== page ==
Course Descriptions



American Indian Studies

Credit(s): 3

This course provides a general overview of American Indian history, culture, philosophy, religious practices, music, art, literature, tribal law, government, and sovereignty. The course will focus on both traditional and contemporary cultures with an emphasis on issues in American Indian life. The course will also cover the origins and development of content and method in American Indian studies, focusing on patterns of persistence and change in American Indian communities, especially political, linguistic, social, legal, and cultural change. Lecture: 3 hours per week
Corequisites: ENGL-101 and ANTH-225


Native People of North America

Credit(s): 3

This course offers an examination of who the North American Indians are and who they were. Various facets of Indian culture are explored, including hunting, religion, art, living styles, foods, and relationships between the Native American tribes both now and in the past. ANTH-225 is an interesting course for students curious about Native Americans and their relationship with the environment. Lecture: 3 hours per week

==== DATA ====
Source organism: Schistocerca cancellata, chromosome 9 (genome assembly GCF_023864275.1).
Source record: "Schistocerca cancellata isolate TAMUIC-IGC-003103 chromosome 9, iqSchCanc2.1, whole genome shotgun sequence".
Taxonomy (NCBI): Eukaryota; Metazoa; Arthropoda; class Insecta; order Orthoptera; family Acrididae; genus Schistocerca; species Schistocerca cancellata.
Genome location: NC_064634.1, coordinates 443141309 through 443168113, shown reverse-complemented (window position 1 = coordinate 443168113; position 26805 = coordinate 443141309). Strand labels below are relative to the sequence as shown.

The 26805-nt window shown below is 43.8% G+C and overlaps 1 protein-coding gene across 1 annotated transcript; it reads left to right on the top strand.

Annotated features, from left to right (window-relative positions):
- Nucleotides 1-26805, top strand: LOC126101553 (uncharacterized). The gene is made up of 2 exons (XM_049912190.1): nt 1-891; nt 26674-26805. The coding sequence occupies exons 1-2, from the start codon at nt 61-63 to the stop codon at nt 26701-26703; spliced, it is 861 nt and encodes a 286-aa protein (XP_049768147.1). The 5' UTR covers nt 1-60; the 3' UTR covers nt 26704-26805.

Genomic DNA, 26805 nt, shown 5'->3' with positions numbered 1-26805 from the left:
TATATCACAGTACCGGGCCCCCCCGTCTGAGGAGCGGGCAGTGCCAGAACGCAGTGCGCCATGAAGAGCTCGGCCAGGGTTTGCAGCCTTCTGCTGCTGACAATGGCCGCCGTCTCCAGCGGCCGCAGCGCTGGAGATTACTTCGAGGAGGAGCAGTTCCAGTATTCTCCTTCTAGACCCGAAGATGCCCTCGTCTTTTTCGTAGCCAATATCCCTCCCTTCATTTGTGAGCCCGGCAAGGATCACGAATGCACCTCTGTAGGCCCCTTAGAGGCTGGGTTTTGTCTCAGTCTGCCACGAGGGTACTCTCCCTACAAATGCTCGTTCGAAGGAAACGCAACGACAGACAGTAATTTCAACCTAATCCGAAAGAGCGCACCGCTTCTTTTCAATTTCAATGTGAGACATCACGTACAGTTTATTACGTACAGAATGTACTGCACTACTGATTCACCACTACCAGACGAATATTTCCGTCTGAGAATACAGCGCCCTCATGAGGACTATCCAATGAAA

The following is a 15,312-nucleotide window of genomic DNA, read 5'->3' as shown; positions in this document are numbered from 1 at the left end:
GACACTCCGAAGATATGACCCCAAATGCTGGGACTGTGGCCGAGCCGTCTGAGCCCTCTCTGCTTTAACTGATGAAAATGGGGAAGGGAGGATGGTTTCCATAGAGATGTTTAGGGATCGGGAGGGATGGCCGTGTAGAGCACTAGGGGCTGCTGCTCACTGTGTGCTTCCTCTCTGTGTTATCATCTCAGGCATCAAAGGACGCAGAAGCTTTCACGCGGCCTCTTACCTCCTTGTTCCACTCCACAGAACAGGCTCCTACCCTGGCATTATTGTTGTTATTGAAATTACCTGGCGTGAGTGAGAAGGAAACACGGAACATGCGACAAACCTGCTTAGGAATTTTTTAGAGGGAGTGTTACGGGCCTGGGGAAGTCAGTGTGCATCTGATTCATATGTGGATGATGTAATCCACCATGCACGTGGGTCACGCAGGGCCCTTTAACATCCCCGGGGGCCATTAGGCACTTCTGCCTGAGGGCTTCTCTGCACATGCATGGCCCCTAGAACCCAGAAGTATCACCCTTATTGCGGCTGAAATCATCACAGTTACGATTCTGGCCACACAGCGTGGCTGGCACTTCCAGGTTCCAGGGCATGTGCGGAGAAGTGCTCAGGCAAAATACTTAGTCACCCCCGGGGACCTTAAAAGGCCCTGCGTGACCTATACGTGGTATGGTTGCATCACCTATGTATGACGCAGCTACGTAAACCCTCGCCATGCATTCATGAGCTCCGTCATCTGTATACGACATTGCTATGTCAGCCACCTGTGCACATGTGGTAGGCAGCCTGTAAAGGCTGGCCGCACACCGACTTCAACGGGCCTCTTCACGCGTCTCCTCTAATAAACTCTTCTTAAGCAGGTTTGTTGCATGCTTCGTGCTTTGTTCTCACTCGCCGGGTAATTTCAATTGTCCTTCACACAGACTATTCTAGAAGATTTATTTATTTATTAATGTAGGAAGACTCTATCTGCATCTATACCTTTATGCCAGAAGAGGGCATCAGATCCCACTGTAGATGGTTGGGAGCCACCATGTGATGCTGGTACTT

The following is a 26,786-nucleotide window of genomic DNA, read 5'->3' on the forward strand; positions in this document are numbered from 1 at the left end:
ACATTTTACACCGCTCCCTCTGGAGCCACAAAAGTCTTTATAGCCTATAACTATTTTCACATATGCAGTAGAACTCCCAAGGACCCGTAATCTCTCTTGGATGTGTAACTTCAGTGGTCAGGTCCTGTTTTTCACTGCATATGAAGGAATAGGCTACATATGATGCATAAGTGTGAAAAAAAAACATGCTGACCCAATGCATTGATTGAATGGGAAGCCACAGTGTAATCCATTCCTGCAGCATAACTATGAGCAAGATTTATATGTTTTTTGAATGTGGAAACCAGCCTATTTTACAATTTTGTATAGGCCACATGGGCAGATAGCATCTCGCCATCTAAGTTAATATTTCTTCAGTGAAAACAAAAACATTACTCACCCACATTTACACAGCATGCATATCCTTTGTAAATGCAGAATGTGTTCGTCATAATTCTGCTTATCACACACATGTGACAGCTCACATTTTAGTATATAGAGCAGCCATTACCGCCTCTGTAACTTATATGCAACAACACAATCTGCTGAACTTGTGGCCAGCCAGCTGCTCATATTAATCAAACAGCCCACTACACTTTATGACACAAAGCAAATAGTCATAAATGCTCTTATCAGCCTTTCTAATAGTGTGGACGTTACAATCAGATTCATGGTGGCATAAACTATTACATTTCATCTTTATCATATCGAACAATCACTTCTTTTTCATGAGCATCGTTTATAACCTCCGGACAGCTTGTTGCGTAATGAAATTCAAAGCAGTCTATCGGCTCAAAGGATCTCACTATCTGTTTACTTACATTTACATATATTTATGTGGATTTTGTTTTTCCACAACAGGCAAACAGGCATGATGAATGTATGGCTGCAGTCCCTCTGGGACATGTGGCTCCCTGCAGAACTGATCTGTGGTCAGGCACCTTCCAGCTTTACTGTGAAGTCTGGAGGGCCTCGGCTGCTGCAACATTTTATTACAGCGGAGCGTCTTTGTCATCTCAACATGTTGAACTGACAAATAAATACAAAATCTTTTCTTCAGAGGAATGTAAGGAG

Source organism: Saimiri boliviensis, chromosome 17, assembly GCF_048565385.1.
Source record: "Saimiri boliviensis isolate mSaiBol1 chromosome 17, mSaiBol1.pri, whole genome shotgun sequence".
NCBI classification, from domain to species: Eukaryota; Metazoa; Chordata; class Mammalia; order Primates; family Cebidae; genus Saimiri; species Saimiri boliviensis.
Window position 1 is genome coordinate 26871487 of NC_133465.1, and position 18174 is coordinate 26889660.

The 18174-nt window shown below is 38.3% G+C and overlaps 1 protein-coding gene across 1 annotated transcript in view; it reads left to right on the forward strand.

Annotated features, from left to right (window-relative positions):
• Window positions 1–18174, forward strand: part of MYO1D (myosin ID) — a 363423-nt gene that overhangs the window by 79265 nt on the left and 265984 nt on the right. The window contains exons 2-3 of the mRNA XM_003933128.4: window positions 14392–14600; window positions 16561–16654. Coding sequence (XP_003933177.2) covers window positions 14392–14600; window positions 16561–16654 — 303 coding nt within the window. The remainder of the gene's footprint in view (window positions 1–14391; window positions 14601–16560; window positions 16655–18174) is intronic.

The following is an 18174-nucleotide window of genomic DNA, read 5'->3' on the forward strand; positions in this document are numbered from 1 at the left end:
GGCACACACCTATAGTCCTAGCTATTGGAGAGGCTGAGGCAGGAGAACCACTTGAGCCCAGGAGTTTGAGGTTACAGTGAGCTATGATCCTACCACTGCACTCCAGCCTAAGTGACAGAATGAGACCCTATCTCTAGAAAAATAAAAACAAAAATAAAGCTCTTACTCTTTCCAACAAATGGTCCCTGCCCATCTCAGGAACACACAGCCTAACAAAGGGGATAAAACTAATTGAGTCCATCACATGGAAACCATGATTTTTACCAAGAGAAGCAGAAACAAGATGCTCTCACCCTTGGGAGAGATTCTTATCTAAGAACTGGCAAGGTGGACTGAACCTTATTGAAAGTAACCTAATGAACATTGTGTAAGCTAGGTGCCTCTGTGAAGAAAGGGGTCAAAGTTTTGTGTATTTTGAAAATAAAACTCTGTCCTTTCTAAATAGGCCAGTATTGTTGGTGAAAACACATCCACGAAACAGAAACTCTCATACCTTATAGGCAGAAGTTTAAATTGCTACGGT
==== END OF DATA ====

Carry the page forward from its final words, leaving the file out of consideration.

Recommended: ANTH-100


American Indian History

Credit(s): 3

This course provides a historical overview of post-contact Indian and non-Indian relations and their effect on Indian culture, including reactions, adaptations, and conflicts in social, political, and economic systems. Some emphasis will be placed on prominent Indian personages and geographical groups, their migrations and intertribal and U.S government relationships, including federal Indian policy. Students will gain a deeper sense of "nations" and an understanding of the importance of tribal heritage and identify from a historical perspective. Lecture: 3 hours per week
Prerequisites: ENGL-101


American Indian Literature

Credit(s): 3

This course explores traditional American Indian world views and belief systems as reflected in myths and legends, as well as contemporary poetry, short stories, and novels by Native Americans. The difference between American Indian and Eurocentric world views and the implications of these differences will be considered, as illustrated in literature. The course will also explore political, sociological, and psychological effects on American Indians of U.S. governmental policies and actions taken in regard to various tribes. Lecture: 3 hours per week
Prerequisites: ENGL-101
Recommended: ENGL-175